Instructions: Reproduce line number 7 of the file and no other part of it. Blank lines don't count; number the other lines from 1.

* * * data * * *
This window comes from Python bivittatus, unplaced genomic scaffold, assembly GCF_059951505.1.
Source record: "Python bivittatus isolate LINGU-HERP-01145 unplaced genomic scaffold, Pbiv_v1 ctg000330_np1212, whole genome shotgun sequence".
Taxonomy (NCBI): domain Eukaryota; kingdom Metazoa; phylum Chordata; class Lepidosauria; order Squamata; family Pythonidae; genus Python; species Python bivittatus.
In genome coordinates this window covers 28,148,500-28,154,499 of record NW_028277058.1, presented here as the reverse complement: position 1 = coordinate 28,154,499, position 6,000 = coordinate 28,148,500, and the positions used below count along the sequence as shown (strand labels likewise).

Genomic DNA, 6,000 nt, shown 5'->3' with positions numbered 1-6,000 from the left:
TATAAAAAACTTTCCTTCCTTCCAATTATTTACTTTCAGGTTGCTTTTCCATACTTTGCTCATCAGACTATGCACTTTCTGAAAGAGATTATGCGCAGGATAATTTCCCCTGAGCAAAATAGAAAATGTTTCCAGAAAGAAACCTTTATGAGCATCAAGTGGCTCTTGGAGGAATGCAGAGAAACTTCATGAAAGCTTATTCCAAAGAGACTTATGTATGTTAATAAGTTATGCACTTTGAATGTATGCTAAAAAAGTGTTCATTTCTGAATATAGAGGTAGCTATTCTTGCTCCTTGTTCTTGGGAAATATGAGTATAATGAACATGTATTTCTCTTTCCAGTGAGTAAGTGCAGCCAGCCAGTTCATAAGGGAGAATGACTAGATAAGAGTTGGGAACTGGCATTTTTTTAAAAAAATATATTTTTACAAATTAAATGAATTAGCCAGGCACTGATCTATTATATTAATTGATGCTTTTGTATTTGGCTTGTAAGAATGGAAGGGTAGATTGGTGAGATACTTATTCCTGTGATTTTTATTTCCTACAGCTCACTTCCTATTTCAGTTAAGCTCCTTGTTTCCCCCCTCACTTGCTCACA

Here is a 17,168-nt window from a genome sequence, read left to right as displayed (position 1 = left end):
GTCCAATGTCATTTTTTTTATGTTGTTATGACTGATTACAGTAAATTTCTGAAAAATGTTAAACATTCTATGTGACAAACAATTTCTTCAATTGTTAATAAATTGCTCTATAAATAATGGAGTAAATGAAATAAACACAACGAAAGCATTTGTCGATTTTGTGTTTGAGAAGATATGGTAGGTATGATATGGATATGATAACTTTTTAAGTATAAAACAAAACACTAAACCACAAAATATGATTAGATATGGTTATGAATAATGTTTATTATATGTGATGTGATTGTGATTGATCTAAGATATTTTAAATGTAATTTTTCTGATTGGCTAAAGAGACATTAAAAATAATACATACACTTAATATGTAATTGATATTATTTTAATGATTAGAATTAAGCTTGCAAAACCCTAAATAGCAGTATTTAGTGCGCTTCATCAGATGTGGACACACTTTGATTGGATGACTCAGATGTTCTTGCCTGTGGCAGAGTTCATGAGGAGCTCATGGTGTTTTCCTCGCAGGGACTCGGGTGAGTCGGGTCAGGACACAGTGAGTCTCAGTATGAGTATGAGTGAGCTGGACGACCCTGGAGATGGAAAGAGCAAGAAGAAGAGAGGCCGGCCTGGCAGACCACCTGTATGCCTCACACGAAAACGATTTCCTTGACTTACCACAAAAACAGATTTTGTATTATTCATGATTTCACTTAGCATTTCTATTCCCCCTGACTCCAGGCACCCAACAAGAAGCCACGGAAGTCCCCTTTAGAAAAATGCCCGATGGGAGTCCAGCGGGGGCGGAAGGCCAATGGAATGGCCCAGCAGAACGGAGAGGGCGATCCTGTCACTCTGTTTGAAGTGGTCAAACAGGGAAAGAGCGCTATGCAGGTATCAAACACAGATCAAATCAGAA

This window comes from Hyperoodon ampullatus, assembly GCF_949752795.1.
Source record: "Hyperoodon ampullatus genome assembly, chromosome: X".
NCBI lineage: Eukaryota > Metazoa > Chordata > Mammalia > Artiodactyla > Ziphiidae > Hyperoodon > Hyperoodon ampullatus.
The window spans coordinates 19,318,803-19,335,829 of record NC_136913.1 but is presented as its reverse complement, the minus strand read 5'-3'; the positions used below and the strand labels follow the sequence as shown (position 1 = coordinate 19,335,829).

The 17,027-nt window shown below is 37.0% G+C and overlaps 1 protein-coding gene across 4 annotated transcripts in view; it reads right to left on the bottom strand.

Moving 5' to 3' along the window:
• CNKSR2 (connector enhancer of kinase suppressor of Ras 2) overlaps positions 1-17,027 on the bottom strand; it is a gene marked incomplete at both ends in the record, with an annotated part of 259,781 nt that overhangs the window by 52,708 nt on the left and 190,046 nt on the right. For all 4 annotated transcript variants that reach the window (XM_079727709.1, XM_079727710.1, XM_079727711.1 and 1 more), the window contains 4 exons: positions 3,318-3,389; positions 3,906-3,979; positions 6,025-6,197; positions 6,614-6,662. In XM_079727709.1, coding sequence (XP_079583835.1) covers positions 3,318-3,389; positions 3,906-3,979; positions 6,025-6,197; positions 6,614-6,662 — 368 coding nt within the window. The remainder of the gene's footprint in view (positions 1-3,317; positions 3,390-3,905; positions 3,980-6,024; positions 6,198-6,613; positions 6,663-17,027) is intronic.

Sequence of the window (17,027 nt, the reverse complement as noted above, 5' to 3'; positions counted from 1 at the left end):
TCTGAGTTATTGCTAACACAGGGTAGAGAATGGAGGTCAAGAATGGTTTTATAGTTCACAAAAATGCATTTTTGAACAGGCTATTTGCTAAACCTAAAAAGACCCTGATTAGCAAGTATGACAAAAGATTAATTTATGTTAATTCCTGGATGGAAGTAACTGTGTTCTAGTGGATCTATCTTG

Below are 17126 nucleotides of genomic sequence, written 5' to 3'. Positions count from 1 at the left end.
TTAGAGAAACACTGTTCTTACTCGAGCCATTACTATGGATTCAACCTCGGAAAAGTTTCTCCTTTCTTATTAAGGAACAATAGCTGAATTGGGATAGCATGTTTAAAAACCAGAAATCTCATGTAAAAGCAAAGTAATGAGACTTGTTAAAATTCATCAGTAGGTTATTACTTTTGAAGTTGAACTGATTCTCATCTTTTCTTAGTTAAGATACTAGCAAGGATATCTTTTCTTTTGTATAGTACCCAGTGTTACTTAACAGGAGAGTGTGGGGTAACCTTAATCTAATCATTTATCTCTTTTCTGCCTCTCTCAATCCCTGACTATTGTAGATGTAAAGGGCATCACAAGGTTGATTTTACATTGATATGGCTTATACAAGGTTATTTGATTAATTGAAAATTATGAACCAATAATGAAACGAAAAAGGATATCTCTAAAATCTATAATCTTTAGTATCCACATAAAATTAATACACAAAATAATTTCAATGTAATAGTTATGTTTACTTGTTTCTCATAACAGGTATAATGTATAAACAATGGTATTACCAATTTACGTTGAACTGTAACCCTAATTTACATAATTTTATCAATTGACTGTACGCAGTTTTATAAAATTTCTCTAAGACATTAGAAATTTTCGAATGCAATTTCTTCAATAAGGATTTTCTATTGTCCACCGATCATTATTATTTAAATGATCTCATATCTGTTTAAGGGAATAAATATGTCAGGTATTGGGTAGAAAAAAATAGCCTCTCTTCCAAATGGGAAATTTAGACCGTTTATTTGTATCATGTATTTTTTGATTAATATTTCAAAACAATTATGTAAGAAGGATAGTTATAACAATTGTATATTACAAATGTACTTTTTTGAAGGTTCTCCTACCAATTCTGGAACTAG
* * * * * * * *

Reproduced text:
Here is a 17,168-nt window from a genome sequence, read left to right as displayed (position 1 = left end):